After many years of Dr. Michael Gilmore at the helm of the Pentagon’s testing and evaluation group, Director, Operational Testing & Evaluation (DOT&E), we now have a new Director. Given that DOT&E was the only voice of truth in the developmental process of new weapons and systems, the presence and performance of a new Director is critical in the extreme. A weak Director will result in unproven and flawed weapon systems making it to production and giving our forces flawed and inferior weapons. Conversely, a strong, independent, and objective Director, as Dr. Gilmore was, will ensure that at least one group in the Pentagon will tell the truth about the weapons and systems we are developing.
DOT&E has just issued its 2017 Annual Report. Most of the work presented therein occurred under Dr. Gilmore’s direction so that doesn’t tell us anything about the new Director. However, the new Director, Robert Behler, did write the introductory portion of the report and it offers some potentially interesting insights into his views and how he will seek to run the group.
Mr. Behler noted a few focus areas that he intends to concentrate on. One of these is software testing. As he notes,
“Today, the building material of choice for our weapon systems is software. The amount of software source lines of code in today’s weapon systems is growing exponentially. Software does not just increase the functionality of these systems, it fundamentally defines the weapon system. However, as the number of lines of code increases so does the complexity of the system and cybersecurity vulnerabilities. … We are now making more changes that effect system capability through software than through hardware.”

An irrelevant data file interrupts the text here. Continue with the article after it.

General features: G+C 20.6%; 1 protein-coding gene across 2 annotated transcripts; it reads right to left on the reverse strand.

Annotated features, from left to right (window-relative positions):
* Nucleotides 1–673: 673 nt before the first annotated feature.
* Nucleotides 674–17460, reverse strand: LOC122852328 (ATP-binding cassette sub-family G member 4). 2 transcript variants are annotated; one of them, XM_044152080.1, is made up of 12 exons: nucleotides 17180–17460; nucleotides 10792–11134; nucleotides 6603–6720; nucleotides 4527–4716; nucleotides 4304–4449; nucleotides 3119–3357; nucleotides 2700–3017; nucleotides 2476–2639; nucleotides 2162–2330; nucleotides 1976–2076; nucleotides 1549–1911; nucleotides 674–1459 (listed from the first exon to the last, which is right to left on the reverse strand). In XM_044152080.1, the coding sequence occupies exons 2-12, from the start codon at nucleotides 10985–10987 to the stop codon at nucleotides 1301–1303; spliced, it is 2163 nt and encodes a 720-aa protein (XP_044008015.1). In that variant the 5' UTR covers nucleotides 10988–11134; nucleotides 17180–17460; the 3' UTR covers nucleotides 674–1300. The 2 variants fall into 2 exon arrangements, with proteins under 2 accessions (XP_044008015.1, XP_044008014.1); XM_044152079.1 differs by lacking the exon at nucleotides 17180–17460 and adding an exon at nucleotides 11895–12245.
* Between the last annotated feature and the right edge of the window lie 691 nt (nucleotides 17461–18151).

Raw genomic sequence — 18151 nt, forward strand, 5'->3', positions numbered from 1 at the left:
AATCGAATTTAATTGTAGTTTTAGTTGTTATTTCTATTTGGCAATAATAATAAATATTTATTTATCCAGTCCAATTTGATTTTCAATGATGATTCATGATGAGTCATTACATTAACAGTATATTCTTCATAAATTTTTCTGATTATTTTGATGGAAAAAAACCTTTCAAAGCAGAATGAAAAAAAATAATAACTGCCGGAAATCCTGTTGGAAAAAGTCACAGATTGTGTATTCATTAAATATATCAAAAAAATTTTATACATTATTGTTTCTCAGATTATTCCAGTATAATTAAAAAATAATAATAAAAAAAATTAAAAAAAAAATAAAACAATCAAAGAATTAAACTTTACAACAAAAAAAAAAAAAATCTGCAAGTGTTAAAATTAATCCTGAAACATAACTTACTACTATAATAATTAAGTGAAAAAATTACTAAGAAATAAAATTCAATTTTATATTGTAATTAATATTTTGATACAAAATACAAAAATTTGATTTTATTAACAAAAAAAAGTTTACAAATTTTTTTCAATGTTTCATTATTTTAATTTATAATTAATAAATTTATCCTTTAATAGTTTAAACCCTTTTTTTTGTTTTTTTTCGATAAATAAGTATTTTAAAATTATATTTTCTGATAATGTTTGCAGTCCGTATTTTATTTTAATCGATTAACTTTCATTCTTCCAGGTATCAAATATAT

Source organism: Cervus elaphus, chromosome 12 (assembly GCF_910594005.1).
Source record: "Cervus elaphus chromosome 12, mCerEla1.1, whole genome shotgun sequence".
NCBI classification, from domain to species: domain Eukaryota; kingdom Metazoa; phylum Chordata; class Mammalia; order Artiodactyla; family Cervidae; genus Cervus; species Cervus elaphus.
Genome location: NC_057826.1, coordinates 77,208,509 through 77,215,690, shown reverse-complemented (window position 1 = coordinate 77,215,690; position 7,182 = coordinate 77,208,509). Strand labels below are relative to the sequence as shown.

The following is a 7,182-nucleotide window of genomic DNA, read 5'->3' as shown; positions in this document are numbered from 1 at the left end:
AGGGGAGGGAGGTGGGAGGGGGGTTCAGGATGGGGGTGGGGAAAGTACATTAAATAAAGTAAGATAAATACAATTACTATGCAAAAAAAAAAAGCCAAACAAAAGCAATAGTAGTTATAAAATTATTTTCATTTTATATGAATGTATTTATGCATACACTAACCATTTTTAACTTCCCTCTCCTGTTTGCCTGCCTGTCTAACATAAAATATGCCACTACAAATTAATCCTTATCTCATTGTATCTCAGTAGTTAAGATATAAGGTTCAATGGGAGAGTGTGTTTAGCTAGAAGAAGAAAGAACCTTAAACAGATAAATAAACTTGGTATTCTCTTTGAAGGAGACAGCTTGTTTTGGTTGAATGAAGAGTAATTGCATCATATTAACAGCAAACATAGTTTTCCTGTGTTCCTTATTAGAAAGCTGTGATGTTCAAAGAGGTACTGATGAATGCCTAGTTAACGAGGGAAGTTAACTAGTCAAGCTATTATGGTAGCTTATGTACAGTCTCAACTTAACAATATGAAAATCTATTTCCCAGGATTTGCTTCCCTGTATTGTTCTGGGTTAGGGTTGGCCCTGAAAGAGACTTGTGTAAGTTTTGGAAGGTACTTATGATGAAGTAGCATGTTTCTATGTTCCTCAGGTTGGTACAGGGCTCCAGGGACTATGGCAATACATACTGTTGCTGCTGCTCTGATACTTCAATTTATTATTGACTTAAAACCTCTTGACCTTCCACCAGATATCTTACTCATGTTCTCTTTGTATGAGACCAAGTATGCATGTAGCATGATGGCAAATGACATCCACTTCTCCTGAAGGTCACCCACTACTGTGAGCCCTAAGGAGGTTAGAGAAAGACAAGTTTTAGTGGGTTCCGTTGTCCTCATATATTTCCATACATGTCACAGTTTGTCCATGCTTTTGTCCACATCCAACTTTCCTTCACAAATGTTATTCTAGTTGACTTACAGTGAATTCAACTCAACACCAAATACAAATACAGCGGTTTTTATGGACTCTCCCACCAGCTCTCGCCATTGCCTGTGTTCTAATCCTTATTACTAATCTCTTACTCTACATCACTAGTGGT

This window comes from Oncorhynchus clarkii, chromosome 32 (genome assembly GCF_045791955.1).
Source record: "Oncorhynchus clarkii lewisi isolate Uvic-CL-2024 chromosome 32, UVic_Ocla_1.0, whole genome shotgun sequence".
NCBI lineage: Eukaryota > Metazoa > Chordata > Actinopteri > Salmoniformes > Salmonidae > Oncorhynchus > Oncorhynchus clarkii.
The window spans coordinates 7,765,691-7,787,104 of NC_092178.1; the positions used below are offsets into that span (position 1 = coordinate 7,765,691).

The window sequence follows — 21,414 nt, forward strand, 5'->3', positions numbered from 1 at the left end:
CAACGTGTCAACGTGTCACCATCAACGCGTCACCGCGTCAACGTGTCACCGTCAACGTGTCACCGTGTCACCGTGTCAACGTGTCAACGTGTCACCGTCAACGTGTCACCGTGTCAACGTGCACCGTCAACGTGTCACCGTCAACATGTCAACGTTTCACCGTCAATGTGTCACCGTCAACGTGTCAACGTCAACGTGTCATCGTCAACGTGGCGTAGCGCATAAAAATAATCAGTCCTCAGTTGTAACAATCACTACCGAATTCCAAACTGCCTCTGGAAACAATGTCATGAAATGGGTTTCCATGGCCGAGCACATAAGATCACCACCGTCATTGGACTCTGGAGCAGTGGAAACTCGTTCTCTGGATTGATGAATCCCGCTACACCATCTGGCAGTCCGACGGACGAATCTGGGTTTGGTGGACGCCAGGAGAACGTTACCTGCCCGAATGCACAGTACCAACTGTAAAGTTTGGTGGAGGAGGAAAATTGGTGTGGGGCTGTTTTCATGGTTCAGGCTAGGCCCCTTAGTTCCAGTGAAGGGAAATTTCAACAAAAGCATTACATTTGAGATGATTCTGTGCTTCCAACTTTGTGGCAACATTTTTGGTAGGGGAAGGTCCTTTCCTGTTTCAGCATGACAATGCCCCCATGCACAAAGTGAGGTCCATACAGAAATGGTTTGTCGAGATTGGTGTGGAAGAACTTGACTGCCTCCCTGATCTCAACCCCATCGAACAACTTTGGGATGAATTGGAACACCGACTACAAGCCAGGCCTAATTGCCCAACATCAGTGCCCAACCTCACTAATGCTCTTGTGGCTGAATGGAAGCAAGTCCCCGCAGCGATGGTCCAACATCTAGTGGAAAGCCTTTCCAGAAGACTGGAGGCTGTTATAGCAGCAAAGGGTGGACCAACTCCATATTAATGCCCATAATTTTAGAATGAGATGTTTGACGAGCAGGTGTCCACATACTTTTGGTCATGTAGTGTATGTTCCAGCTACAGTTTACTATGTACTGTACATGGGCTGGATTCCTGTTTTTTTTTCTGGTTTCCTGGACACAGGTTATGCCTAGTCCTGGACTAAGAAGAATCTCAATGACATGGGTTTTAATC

Mr. Behler is astutely correct and his desire to place greater emphasis on software testing is completely correct.
He also recognizes the benefit of more realistic testing earlier in the developmental cycle.
“… DT events can benefit from greater operational realism. … My office has often observed that operational testing identifies system performance problems that should have been identified in DT&E.”
Pure common sense, of course! Sadly, the military does not share that common sense which is why we need a strong DOT&E group.
Mr. Behler identified other areas of emphasis that are equally important but these examples serve to give us a glimpse into his views and I have to say that the initial impression is a good one. I will be watching closely to see how he performs but the early suggestion is that he will continue the exemplary work of his predecessor, Dr. Gilmore.